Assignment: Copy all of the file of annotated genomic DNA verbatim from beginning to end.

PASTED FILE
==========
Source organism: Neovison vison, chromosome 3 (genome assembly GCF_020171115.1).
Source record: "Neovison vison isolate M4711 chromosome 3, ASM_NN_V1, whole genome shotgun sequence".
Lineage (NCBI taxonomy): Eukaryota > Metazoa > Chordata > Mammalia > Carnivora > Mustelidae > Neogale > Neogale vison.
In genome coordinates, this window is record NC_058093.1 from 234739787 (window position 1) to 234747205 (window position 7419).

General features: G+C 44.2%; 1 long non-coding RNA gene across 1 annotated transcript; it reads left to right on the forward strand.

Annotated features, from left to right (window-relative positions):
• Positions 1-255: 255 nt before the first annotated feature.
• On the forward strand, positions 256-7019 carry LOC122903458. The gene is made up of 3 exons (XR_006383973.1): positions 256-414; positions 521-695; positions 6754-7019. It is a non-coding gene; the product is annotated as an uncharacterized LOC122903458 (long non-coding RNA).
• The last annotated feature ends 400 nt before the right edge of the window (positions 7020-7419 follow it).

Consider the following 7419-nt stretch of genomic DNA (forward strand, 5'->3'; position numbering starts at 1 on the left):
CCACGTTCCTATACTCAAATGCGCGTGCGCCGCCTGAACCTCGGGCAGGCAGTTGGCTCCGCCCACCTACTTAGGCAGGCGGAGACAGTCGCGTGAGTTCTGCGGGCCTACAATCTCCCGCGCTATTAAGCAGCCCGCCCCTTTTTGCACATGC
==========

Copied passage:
Source organism: Neovison vison, chromosome 3 (genome assembly GCF_020171115.1).
Source record: "Neovison vison isolate M4711 chromosome 3, ASM_NN_V1, whole genome shotgun sequence".
Lineage (NCBI taxonomy): Eukaryota > Metazoa > Chordata > Mammalia > Carnivora > Mustelidae > Neogale > Neogale vison.
In genome coordinates, this window is record NC_058093.1 from 234739787 (window position 1) to 234747205 (window position 7419).

General features: G+C 44.2%; 1 long non-coding RNA gene across 1 annotated transcript; it reads left to right on the forward strand.

Annotated features, from left to right (window-relative positions):
• Positions 1-255: 255 nt before the first annotated feature.
• On the forward strand, positions 256-7019 carry LOC122903458. The gene is made up of 3 exons (XR_006383973.1): positions 256-414; positions 521-695; positions 6754-7019. It is a non-coding gene; the product is annotated as an uncharacterized LOC122903458 (long non-coding RNA).
• The last annotated feature ends 400 nt before the right edge of the window (positions 7020-7419 follow it).

Consider the following 7419-nt stretch of genomic DNA (forward strand, 5'->3'; position numbering starts at 1 on the left):
CCACGTTCCTATACTCAAATGCGCGTGCGCCGCCTGAACCTCGGGCAGGCAGTTGGCTCCGCCCACCTACTTAGGCAGGCGGAGACAGTCGCGTGAGTTCTGCGGGCCTACAATCTCCCGCGCTATTAAGCAGCCCGCCCCTTTTTGCACATGC